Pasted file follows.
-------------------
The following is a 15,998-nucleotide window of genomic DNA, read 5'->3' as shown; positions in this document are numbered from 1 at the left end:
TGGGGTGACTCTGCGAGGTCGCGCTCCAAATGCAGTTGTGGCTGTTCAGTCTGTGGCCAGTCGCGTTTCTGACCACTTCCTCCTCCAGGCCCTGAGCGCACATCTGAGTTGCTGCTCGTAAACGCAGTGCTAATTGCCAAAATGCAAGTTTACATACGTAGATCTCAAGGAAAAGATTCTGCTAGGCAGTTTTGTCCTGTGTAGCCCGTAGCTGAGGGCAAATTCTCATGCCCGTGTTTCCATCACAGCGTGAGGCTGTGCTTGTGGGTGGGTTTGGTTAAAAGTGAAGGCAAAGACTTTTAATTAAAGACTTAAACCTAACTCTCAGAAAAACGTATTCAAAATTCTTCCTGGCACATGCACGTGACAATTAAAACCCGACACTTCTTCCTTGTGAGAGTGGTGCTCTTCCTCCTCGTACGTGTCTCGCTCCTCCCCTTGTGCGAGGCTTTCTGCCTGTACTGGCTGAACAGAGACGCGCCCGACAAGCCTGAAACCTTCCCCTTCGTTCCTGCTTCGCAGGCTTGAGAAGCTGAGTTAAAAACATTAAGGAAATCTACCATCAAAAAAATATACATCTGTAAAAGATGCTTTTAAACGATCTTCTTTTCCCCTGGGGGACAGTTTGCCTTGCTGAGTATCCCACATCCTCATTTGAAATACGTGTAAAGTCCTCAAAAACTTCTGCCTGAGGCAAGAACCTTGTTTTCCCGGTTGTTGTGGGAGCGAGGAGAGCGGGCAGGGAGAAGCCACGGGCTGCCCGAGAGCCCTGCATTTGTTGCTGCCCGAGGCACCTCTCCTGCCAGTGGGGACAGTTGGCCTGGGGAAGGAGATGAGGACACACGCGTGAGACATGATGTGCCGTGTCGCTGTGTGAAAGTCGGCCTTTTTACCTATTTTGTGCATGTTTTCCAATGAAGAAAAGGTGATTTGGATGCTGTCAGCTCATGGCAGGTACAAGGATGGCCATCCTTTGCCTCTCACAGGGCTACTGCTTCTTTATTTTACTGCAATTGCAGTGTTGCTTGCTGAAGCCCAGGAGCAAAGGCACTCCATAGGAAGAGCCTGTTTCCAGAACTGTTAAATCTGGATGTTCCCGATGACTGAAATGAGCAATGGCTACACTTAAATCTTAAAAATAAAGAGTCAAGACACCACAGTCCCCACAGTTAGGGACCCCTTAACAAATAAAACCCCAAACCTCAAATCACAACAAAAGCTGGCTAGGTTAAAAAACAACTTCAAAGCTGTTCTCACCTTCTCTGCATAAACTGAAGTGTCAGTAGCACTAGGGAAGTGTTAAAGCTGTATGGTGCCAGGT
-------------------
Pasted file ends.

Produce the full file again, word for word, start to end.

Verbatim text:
The following is a 15,998-nucleotide window of genomic DNA, read 5'->3' as shown; positions in this document are numbered from 1 at the left end:
TGGGGTGACTCTGCGAGGTCGCGCTCCAAATGCAGTTGTGGCTGTTCAGTCTGTGGCCAGTCGCGTTTCTGACCACTTCCTCCTCCAGGCCCTGAGCGCACATCTGAGTTGCTGCTCGTAAACGCAGTGCTAATTGCCAAAATGCAAGTTTACATACGTAGATCTCAAGGAAAAGATTCTGCTAGGCAGTTTTGTCCTGTGTAGCCCGTAGCTGAGGGCAAATTCTCATGCCCGTGTTTCCATCACAGCGTGAGGCTGTGCTTGTGGGTGGGTTTGGTTAAAAGTGAAGGCAAAGACTTTTAATTAAAGACTTAAACCTAACTCTCAGAAAAACGTATTCAAAATTCTTCCTGGCACATGCACGTGACAATTAAAACCCGACACTTCTTCCTTGTGAGAGTGGTGCTCTTCCTCCTCGTACGTGTCTCGCTCCTCCCCTTGTGCGAGGCTTTCTGCCTGTACTGGCTGAACAGAGACGCGCCCGACAAGCCTGAAACCTTCCCCTTCGTTCCTGCTTCGCAGGCTTGAGAAGCTGAGTTAAAAACATTAAGGAAATCTACCATCAAAAAAATATACATCTGTAAAAGATGCTTTTAAACGATCTTCTTTTCCCCTGGGGGACAGTTTGCCTTGCTGAGTATCCCACATCCTCATTTGAAATACGTGTAAAGTCCTCAAAAACTTCTGCCTGAGGCAAGAACCTTGTTTTCCCGGTTGTTGTGGGAGCGAGGAGAGCGGGCAGGGAGAAGCCACGGGCTGCCCGAGAGCCCTGCATTTGTTGCTGCCCGAGGCACCTCTCCTGCCAGTGGGGACAGTTGGCCTGGGGAAGGAGATGAGGACACACGCGTGAGACATGATGTGCCGTGTCGCTGTGTGAAAGTCGGCCTTTTTACCTATTTTGTGCATGTTTTCCAATGAAGAAAAGGTGATTTGGATGCTGTCAGCTCATGGCAGGTACAAGGATGGCCATCCTTTGCCTCTCACAGGGCTACTGCTTCTTTATTTTACTGCAATTGCAGTGTTGCTTGCTGAAGCCCAGGAGCAAAGGCACTCCATAGGAAGAGCCTGTTTCCAGAACTGTTAAATCTGGATGTTCCCGATGACTGAAATGAGCAATGGCTACACTTAAATCTTAAAAATAAAGAGTCAAGACACCACAGTCCCCACAGTTAGGGACCCCTTAACAAATAAAACCCCAAACCTCAAATCACAACAAAAGCTGGCTAGGTTAAAAAACAACTTCAAAGCTGTTCTCACCTTCTCTGCATAAACTGAAGTGTCAGTAGCACTAGGGAAGTGTTAAAGCTGTATGGTGCCAGGT